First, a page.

Termites! Now What?
The advent of spring is generally welcome, but warmer temperatures also bring out unwanted pests, namely termites. Often, termite infestation shows up in the weeks following winter, when those destructive chewers begin swarming and forming new colonies.
Termites cause more than $5 billion in property harm each year, a cost not regularly secured under mortgage holders’ protection strategies, as per The National Pest Management Association. In fact, harm from termites is five times more probable than damage from a fire.
Termite Infestation – Entry Points
Chart of Common Termite Entry focuses, from EcoChoice :
Termite Infestation – Subterranean Photo: backyardbio.dreamhosters.com
The initial phase in counteracting termite pervasion is perceiving the issue. Since termites work from the back to front, you may not see an indication of pervasion until the harm has been finished.
There are various types of termites in the U.S. Underground termites live underground or in wet, separated territories over-the-ground, upwards of two million to a province. Each measuring up to one creep long, these cream-shaded termites go along particular “mud tubes” through establishment breaks and extension joints, along pipes and electrical entrances, behind finish and anyplace wood meets the ground.
Dampwood termites infest wood with high moisture content. Conehead termites, also known as “tree termites,” are an invasive species native to the Caribbean. Drywood termites infest dry wood and do not require contact with the soil.
Once a termite infestation is present, professional help is necessary, and treatment is determined by the severity of the problem. The two major methods of elimination are termite baits and liquid termite treatments.
Termite baits are placed around the home and gradually eliminate the population as workers carry the pesticides back to the colony. Liquid treatments are sprayed around the home to kill and repel any termites coming into contact with the chemicals.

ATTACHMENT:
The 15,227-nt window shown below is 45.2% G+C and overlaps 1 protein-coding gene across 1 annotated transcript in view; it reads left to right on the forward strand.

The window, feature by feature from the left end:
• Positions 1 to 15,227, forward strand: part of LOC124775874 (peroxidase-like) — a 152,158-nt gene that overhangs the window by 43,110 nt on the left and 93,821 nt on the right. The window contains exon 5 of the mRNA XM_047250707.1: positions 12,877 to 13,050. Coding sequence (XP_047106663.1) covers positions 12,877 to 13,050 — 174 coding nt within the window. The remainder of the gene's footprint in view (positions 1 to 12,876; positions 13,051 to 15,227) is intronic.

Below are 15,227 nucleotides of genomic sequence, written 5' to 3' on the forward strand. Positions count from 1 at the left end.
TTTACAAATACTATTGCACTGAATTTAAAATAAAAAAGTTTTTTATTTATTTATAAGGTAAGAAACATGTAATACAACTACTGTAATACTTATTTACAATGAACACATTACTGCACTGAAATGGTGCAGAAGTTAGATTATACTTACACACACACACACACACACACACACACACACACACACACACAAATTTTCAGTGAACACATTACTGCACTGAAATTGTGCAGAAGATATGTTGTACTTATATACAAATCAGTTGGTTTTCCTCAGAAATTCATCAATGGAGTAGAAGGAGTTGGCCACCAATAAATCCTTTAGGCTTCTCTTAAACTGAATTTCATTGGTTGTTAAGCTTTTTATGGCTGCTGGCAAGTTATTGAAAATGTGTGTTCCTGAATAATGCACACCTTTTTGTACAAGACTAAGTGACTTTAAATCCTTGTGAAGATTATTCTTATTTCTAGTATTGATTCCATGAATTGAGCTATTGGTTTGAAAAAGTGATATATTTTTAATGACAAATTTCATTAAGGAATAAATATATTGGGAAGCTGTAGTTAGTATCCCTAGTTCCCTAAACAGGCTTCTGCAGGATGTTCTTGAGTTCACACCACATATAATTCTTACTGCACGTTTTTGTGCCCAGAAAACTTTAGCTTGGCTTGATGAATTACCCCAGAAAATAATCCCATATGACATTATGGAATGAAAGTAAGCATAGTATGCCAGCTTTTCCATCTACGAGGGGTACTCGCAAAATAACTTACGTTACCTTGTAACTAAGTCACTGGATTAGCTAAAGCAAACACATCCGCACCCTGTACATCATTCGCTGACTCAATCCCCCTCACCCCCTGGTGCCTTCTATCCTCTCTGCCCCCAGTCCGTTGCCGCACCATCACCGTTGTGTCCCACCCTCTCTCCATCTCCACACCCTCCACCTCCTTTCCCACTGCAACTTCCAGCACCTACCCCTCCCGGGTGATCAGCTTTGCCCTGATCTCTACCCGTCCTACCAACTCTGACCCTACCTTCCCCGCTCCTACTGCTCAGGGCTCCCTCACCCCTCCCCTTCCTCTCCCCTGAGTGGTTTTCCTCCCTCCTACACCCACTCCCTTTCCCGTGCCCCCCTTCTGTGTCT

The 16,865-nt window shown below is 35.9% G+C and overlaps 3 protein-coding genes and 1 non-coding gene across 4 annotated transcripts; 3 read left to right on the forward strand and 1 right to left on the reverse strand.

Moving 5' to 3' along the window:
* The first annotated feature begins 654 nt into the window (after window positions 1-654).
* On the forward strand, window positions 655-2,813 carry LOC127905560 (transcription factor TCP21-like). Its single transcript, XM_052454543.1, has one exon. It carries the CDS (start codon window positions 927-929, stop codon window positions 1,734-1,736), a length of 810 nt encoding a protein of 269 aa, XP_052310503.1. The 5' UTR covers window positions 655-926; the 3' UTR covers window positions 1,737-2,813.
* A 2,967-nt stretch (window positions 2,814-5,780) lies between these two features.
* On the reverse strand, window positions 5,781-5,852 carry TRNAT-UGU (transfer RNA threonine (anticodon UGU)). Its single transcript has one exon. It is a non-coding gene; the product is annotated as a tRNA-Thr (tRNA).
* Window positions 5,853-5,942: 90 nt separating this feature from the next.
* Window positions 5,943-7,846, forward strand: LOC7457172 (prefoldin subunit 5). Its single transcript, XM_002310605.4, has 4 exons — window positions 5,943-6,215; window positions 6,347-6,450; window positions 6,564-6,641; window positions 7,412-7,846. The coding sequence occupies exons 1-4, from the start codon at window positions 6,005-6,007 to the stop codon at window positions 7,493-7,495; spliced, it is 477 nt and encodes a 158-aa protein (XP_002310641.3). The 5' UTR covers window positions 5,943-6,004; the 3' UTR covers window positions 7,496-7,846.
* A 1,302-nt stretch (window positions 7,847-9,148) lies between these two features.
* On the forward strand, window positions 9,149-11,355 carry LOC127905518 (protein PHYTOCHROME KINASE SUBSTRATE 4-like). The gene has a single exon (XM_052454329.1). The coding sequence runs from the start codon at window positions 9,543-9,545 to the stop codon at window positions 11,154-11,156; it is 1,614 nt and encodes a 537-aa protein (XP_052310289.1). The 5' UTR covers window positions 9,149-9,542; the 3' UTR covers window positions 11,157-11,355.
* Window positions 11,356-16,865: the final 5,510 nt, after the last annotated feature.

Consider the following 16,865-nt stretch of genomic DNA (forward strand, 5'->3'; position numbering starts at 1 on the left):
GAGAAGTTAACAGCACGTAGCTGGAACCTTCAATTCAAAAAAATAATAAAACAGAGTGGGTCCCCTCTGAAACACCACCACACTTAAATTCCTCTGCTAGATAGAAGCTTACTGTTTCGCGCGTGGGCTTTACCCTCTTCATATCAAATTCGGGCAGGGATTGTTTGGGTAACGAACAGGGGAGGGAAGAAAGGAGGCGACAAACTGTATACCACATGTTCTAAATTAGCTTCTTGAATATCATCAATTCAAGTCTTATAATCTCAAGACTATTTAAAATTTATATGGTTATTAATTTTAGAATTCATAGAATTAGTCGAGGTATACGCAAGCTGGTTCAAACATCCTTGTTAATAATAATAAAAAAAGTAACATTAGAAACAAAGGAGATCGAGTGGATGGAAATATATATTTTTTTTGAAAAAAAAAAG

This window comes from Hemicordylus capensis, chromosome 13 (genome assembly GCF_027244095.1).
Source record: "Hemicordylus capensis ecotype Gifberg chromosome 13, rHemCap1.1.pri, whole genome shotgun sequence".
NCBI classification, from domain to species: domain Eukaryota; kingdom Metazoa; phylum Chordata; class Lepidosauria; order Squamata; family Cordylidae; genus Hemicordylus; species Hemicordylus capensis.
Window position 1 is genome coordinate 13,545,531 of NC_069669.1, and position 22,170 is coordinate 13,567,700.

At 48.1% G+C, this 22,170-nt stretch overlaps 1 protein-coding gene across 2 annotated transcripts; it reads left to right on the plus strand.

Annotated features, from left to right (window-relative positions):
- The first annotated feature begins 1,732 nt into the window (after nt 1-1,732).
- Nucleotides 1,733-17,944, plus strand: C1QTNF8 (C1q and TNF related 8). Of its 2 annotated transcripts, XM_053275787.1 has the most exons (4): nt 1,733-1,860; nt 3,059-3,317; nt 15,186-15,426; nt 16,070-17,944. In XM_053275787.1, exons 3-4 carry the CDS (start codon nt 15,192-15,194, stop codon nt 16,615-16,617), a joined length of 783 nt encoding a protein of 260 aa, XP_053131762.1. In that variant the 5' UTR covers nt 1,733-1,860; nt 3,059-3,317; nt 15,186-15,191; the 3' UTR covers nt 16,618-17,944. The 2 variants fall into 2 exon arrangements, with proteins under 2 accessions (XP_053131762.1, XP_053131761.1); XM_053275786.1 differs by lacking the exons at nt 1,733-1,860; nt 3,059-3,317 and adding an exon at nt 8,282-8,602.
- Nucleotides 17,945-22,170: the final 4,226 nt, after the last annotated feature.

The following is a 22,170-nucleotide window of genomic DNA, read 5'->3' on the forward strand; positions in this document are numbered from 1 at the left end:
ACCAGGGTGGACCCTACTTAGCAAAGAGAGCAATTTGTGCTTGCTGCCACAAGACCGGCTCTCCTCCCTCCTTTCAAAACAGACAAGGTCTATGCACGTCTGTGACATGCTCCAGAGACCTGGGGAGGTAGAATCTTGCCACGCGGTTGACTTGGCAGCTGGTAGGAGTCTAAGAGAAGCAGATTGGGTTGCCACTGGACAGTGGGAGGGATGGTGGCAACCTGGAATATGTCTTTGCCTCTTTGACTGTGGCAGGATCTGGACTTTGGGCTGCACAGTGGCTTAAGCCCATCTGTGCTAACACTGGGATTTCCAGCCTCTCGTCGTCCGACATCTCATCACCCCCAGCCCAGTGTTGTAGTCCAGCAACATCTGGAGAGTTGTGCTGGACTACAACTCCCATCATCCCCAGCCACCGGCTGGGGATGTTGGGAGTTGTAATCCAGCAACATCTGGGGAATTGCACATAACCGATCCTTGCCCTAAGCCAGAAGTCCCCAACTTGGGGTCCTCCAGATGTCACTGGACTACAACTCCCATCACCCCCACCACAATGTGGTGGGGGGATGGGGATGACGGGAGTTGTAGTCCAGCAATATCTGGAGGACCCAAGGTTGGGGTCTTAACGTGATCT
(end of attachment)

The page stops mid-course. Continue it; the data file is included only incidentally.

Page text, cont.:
Another treatment option is borate. Typically used in new construction, borate is applied directly to the wood of the house as a coating.
Some treatment options work on specific species in specific geographical areas. For instance, fumigation, electrocution, and liquid nitrogen have been effective in controlling dry wood termites, common in Southern states. Heating and microwave treatments are used elsewhere.
Because termite damage can go undetected, the NPMA recommends an annual termite inspection by a licensed professional such as MDK Pest!
Here are some helpful tips:
• Carefully inspect the perimeter of the home for mud tubes and rotting wood.
• Make sure gutters and downspouts are unclogged and actively divert water away from your home’s foundation.
• Repair fascia, soffits, and rotted roof shingles.
• Keep basements, attics, and crawl spaces well-ventilated and dry.
• Maintain a one-inch gap between soil and wood portions of the home.
• Any wood in direct contact with the soil and your structure is vulnerable to termites. Store firewood at least 20 feet away from the house and before bringing it indoors, check the wood for pests.